The Carter Blog

Carter ARTicles

On the spectrum at the Carter

Apr 05, 2021


Peggy Speir, Manager of Access Programs and Resources

Part of  these categories:: Education, Events

This blog post was revised in February 2024.

The Carter strives to be a museum for all, including those with disabilities. Year-round, we offer free activities and programs for visitors with Alzheimer’s/dementia, autism spectrum disorder, cognitive disabilities, and low/no vision. My job is to create experiences and tools for museum visitors with special needs. With April being Autism Awareness Month, let me give you the deets about what we offer for those with autism.

Activities that are always available are our sensory ARTtivity totes that can be checked out at our Information Desk, as well as different self-guided tours for adults and children. But wait . . . there’s more!

Museum educators engage with a family at the Carter.

Guests at a Sensory Saturdays program in 2018.

Our first autism program launched in fall 2015, then called Sensory Saturdays, and was geared toward families who have a child(ren) on the spectrum plus siblings who were not. It was offered once a month.

When we closed for renovation in 2018, programs went on pause, giving us a chance to reflect on our current offerings and determine ways to improve experiences for our visitors. As an education team, we felt it important to focus on relationship building in the community and to co-create programming with outside voices, prioritizing the expertise of specialists while planning for audiences with disabilities. During that time, I learned more about the autism field and best practices. I connected with local experts at Texas Christian University’s Families, Autism, and Child Emotion Studies Lab (F.A.C.E.S.), University of North Texas Health Science Center’s Autism and Development Disorders Research (relocated to University of Michigan in 2021), and Fort Worth Museum of Science and History. I even bugged my own sister, who is a Registered Behavioral Technician. These conversations made us rethink what we were offering and how.

We created more universally designed tools (resources that can be accessed, understood, and used to the greatest extent possible—such as raised line drawings, sounds, scents, and more); restructured the program; worked to develop community partners, and integrated more training for frontline staff. For the program, we kept it free, theme-based, and on a Saturday morning, but not much else was the same. Now called Sensory Explorations, it’s a one-and-a-half-hour, drop-in program offered two times a year. Families can come and go as they please during this time.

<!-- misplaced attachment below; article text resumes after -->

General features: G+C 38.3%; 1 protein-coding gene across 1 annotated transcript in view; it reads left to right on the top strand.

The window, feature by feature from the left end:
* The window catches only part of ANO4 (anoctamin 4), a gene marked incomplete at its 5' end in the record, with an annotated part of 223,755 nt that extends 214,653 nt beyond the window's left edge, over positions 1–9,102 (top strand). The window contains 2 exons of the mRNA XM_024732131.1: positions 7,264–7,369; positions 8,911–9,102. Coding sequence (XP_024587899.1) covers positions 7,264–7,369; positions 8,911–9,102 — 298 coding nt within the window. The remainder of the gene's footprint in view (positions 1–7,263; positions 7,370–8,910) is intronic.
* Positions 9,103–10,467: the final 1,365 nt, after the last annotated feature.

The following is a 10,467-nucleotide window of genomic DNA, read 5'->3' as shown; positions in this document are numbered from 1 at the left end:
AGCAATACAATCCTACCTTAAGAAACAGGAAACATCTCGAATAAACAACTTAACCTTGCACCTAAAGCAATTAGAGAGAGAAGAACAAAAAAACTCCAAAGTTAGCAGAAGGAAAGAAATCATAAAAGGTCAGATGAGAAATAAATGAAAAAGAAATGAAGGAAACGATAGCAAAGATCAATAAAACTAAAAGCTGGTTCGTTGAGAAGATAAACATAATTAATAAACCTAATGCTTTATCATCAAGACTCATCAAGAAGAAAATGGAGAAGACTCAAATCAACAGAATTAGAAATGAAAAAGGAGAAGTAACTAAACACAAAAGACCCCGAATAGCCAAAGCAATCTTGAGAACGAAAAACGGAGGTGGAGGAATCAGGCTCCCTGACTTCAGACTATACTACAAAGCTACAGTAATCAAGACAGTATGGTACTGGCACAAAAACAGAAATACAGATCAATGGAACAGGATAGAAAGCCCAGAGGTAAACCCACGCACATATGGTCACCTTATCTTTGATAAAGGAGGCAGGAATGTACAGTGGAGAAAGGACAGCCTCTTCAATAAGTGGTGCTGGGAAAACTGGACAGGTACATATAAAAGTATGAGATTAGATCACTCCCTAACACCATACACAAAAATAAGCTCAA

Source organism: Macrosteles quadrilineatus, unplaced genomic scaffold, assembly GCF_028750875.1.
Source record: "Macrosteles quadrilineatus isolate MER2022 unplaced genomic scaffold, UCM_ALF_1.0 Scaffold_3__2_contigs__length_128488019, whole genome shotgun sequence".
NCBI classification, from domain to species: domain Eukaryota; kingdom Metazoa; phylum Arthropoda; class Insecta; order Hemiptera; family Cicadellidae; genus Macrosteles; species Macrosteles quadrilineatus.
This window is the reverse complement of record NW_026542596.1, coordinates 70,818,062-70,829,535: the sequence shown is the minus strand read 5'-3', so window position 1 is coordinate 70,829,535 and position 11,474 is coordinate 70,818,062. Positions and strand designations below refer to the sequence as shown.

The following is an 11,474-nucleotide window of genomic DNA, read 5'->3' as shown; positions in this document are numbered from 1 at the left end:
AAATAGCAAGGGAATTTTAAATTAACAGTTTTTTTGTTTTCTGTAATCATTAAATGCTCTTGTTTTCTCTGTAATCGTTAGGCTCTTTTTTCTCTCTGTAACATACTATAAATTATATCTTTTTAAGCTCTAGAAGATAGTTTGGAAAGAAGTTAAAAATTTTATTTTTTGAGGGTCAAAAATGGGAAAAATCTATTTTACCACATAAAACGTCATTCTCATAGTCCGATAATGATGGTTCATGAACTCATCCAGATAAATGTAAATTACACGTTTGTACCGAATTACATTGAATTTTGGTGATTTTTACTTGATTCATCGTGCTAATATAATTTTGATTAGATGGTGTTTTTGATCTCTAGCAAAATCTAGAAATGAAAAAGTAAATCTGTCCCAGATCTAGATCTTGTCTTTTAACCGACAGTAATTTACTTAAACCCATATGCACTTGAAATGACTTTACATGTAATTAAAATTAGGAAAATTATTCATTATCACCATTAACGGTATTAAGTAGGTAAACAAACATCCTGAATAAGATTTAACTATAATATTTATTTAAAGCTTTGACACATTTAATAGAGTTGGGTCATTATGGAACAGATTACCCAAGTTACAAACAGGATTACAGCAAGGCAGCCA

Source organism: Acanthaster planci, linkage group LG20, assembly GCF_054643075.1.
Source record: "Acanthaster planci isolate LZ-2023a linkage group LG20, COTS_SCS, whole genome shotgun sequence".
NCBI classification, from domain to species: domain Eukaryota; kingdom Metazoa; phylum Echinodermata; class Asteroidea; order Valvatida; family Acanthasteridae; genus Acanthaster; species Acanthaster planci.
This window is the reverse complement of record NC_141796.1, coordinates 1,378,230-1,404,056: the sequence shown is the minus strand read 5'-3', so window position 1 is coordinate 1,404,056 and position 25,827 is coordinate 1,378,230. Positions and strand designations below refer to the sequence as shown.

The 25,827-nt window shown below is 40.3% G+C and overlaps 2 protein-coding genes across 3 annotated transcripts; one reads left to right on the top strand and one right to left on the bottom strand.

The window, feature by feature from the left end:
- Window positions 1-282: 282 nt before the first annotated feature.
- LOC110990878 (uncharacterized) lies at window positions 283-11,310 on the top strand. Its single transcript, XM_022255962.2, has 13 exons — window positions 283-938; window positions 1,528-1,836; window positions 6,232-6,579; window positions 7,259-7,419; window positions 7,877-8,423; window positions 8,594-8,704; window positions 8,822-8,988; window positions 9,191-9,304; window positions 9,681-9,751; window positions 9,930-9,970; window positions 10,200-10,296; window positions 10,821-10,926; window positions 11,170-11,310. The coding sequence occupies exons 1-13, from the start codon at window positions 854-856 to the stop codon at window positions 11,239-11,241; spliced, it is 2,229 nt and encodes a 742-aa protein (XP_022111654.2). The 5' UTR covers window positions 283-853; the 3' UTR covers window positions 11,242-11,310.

When participants arrive, they receive a social schedule, which is a tool that helps outline experiences and expectations for the event and their visit. Before arriving, families can reference and download our online Know Before You Go that outlines expected behavior.

An adult shows an art activity to a young child in a stroller as Carter educators watch.

Guests experience the new Sensory Explorations program in late 2019.

Families can knock their socks off doing different activities—choosing to do some or all—based on interest, mood, and ability. They may do an art project, jump on a short tour, find facilitated sensory activities in the galleries, and/or enjoy a live interactive performance. Families have the chance to learn from and engage with community partners onsite who have specialized knowledge of autism spectrum disorders. Our sensory ARTtivity totes and self-guide handouts are also available during this event if families want alone time. We even offer a quiet, dimly lit chill zone with soothing objects for those who need a calm moment.

These adjustments in structure and flexibility allowed us to better serve this audience. We had more than 60 guests at the first revamped event in November 2019, and nearly 200 people registered for the second event one month out from the April 2020 date. Since COVID, our numbers have been steadily rebuilding and our last Sensory Explorations, in October 2023, had 92 guests!

Three adults sit at a table in the Carter's Atrium while making art.

Meet Up participants sit around a table and make art, giving them a chance to be creative and social at the same time.

Because we've offered family autism programming for so many years, we’ve heard from some families that they wished there were more activities to do for their kids who are 18+ and on the spectrum. This, and my enthusiasm for Netflix’s Love on the Spectrum, (do you watch? If not, go watch it now!) has pushed us to expand our work with local experts to create a live, drop-in program for adults. Our first Meet Up at the Museum launched in September 2021 and happens twice a year. Those coming are mostly college-age and our attendance continues to grow with each event.

Visit our website to find out how to participate in Sensory Explorations and Meet Up at the Museum!

While our virtual programming isn’t the same as our in-person programming (because man oh man, do we have all sorts of sensory experiences!), during COVID we still wanted to offer something to this audience while live programming was on hold. Like our in-person events, each video has a theme. Check out some of our past Virtual Sensory Explorations to get a feel for the events.

Virtual Sensory Explorations: Hanging out with Suspended Art

Virtual Sensory Explorations: Horses